The now legendary Seth Godin probably blogs more than any other blogger I know or follow. Sometimes they're the standard blog length of between 400 and 1000 words. But more often than not they're a short few brief sentences, almost like a thought of the day. Most people couldn't get away with one line blog posts. There'd be moans and a huge unsubscribe rate.
But Godin's proven himself time again with books as manifestos for his arena-shaping ideas. When people use the words 'thought-leader' for a field, Seth Godin might be a prime example in the area of modern marketing and work, with paradigm shifts such as The Purple Cow, Lynchpin, Tribes and The Dip to name but a few. We even directly refer to The Dip in our own Website Planning Course, as it's so helpful. He's taken the publishing industry in another experimental direction with the Domino Project.
But always there is his blog. When you blog at his rate you're going to inevitably have hits and misses. (more…)
In the video below we look at and review four Google Map WordPress plugins. There are 358 results when you search for a map plugin in the WordPress plugins directory, and that many of anything can be a little daunting in trying to choose the right one for you. As there are so many I've selected several that made a positive impression, but it's likely there are many more perfectly adequate map plugins available.
Click to View the Video, click bottom right button to view full screen, or to the left of that to view on Youtube with Chaptering.
Wp Google Maps (more…)
Below is what this post may have looked like had I not followed the advice of the 5 Quick Things to Improve Your Blog Posts. There's no difference in content, only a little tweak here and there on the presentation which makes it that little bit more appealing.
Use the More Tag
So simple and yet so many still don't do it. It allows people to scan through your blog roll easily to find articles of interest. If they have to scroll through each entire article many will get fed up and leave. If you give them an opening paragraph or two and maybe an image, it's a teaser and can entice them in. It also just looks neater and more manageable to the eye. You can change the wording to 'continue reading' or other variations if you prefer. Newspapers and magazines list their articles with a paragraph blurb about them on the content page to whet the browser's appetite. So should you.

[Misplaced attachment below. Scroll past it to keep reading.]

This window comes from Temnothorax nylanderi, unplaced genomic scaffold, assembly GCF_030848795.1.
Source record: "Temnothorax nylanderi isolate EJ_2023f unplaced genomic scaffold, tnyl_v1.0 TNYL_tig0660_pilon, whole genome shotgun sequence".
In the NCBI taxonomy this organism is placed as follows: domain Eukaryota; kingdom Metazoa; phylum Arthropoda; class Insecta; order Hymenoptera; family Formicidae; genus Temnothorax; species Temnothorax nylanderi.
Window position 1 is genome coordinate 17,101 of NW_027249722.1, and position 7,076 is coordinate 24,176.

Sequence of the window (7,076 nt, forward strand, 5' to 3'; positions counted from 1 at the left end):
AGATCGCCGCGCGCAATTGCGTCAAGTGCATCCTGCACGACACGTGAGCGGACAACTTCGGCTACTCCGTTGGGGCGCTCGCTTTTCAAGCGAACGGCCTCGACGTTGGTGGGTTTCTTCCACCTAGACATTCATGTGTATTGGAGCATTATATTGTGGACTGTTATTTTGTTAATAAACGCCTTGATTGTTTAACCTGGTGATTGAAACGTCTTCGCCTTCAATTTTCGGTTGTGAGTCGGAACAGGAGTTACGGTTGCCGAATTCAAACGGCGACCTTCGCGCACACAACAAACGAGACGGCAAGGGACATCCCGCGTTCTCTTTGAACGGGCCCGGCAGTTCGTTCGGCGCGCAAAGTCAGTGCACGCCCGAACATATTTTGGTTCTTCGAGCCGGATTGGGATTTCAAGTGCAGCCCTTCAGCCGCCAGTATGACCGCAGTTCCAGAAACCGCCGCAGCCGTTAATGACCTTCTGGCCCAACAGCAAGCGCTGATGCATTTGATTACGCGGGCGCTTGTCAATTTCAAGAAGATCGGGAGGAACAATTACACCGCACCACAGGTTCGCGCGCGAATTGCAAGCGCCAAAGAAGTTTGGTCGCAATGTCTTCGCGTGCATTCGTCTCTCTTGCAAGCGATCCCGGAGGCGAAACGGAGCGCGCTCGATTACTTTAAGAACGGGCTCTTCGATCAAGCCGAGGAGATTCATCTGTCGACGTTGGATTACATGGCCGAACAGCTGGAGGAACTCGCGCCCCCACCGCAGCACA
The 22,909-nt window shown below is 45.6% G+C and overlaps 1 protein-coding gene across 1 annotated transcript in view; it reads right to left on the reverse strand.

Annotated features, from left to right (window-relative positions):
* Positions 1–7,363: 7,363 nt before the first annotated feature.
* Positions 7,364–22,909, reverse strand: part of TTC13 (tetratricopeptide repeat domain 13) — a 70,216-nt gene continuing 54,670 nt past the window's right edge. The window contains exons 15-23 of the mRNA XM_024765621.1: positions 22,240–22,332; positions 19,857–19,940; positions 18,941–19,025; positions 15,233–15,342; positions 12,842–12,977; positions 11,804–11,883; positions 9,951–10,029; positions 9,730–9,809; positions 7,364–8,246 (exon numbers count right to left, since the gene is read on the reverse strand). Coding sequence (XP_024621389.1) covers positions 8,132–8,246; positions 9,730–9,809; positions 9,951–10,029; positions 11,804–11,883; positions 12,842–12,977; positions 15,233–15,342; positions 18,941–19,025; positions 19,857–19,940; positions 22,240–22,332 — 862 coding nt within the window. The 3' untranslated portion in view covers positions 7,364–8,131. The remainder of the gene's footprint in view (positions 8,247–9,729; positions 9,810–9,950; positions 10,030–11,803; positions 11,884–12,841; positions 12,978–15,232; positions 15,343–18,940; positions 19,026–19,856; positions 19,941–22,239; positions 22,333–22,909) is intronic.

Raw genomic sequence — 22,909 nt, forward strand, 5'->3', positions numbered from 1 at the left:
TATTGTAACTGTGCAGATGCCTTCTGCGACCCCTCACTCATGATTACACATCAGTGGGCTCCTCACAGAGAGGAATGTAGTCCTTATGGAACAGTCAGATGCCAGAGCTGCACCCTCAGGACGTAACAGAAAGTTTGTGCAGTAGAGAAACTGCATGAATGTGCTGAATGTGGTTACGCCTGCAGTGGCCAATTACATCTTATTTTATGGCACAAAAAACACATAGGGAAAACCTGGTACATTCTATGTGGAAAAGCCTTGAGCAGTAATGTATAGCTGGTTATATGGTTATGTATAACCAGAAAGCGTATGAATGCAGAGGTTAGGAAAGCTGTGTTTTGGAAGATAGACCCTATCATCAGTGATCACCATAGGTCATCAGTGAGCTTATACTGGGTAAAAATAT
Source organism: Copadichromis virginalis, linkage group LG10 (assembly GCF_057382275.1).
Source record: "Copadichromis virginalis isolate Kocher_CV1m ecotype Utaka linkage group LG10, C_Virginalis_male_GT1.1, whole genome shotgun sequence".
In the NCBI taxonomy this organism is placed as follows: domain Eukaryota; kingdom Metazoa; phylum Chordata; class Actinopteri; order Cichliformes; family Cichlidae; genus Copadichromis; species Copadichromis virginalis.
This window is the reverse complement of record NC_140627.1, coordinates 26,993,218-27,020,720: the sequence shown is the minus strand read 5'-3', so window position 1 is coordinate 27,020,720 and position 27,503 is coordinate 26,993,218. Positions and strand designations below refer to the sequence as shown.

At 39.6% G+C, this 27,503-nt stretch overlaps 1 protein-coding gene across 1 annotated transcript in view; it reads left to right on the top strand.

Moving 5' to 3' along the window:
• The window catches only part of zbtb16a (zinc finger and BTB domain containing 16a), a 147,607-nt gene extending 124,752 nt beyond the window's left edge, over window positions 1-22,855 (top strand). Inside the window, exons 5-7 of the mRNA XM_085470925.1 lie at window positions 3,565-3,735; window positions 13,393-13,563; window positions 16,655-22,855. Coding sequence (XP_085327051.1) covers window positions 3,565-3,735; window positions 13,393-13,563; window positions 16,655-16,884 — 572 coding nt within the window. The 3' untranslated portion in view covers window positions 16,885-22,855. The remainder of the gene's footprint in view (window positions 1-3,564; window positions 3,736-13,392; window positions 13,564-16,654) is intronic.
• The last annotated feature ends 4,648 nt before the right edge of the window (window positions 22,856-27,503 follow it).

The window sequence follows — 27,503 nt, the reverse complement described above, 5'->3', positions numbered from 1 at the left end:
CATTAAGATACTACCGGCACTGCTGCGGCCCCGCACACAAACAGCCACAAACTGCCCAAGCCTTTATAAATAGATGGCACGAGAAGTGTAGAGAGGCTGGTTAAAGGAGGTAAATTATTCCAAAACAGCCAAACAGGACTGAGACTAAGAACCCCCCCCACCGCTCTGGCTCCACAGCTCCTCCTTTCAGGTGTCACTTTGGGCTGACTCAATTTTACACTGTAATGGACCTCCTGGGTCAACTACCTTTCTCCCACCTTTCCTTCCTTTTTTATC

A good image can transform your text into something that bit more approachable. It breaks up what would otherwise be quite dull blocks of text. Regardless of how good your prose might be, an occasional image can make it look more accessible and appealing. Just make sure they are copyright free, you attribute where they came from or you're legally allowed use the images. You can pay a small fee per image at places like iStockPhoto but there are free alternatives. You can search on Creative Commons on Wikipedia or search on other photo sharing sites such as the free sxc.hu. Or click here on Flickr and tick the box for "Only search within Creative Commons-licensed content". It depends on what you're looking for, but there are a wealth of usable images available to you.
Put In Plenty of Sub-Headings
Breaking your blog posts into smaller pieces makes them a lot easier to digest, it will flow and look better. Also I'd argue it makes you structure your thoughts to be that bit more logical. The other benefit is that with each sub-heading readers are primed for what's coming or intrigued depending on whether you go for descriptive or quirky/mysterious headlines. It should allow them greater attention to your writing, which means less likelihood of them leaving in mid-article. Use the headings bar, making it either "Heading 2" or "Heading 3" for example. For our posts on SelfAssemblySites blog, we use the latter. The point is, don't just make line of text bold.
Chop It Up Into Smaller Paragraphs
It's probably the simplest of all the points, but so often writers and bloggers have exhaustingly long paragraphs. James Joyce wrote for pages without a paragraph break or even a full stop, you and I are not Joyce. Chop it up and it suddenly looks far more readable and less daunting or dreary to the reader. Paragraphs that may look perfectly normal if you're an avid book reader aren't quite suitable to the web. All those clichés of reduced attention spans and visitors hitting the back button in a matter of seconds are fairly accurate. Overly long paragraphs are a small barrier to people feeling comfortable reading your work, why not remove as many barriers as you can?
Inter-link Your Own Posts
You may already be linking out to your sources which is great, if not, you probably should start. But one common error many bloggers make is not inter-linking to their own posts. Where relevant you should link back to old posts which touched on similar themes. Just hyper-link a few of the keywords not whole sentences and don't over do it by linking every paragraph. This also goes the other way. Go back to old blog posts and update them where relevant with links forward to your newer blog posts. The benefit is several fold. Your viewers will appreciate it as you've given them some further reading should they want it. Also it's positive for you with Google, as it tells them the content is still relevant and to re-index it.